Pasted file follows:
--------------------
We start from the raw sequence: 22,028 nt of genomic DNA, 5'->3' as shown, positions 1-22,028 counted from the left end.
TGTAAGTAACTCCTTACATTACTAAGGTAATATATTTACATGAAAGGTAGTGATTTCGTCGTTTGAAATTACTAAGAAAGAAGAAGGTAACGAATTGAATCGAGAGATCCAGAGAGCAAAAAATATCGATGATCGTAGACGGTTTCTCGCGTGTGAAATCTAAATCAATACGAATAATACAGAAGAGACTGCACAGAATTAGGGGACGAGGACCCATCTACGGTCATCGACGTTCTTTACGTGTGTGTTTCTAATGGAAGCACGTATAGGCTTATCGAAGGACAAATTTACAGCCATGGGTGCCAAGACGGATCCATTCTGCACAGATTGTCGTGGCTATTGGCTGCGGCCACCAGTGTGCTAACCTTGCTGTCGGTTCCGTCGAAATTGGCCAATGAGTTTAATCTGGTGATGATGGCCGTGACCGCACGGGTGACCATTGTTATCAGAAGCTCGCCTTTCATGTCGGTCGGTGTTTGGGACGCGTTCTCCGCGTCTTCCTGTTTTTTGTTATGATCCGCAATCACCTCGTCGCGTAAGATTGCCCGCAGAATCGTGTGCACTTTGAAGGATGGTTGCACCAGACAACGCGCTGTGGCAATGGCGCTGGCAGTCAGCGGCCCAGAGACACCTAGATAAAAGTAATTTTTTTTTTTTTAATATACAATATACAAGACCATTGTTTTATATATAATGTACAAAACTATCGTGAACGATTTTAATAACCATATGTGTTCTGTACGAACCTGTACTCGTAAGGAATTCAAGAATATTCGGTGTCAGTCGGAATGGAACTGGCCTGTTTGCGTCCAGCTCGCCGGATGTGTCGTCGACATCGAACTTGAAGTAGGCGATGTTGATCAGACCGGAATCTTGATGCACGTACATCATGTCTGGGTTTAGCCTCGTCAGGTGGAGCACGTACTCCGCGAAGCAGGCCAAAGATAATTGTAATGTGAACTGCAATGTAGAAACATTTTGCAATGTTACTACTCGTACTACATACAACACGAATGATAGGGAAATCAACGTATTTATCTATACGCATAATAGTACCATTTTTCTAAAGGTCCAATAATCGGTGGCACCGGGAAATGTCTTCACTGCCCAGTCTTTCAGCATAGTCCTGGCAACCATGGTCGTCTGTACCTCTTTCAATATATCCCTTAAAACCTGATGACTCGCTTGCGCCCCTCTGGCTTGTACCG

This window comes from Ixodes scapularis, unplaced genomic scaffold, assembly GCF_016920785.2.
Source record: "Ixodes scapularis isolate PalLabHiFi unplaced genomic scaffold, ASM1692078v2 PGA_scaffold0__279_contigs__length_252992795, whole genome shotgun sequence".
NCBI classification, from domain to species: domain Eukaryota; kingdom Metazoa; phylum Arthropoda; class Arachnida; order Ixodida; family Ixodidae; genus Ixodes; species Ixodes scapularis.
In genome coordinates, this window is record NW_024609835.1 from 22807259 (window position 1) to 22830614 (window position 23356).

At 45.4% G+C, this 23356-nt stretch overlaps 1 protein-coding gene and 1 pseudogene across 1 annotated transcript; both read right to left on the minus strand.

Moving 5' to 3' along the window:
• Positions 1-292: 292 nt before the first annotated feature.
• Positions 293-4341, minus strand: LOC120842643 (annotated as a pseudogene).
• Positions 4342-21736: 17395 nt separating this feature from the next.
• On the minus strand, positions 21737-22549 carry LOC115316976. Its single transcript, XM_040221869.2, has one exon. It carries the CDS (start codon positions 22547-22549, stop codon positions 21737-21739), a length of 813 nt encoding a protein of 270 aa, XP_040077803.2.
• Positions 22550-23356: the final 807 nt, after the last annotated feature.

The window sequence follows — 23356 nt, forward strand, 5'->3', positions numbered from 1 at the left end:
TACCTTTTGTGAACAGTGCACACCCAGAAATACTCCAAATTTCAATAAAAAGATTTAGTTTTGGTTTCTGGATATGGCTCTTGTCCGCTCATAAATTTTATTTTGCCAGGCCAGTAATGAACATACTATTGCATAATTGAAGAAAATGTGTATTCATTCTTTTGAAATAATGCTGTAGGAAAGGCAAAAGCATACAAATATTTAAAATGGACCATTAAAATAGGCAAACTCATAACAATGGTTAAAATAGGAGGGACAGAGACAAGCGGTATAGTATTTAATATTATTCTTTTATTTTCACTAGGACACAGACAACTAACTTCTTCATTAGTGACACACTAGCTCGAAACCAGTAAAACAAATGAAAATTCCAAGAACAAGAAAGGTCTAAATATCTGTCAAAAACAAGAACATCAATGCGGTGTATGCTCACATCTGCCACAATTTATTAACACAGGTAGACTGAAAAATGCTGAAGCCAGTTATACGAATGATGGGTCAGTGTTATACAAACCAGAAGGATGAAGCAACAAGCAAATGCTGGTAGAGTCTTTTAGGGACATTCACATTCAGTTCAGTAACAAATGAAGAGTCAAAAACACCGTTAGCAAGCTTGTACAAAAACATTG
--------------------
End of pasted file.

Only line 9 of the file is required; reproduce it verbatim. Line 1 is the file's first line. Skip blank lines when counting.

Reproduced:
• Positions 1-292: 292 nt before the first annotated feature.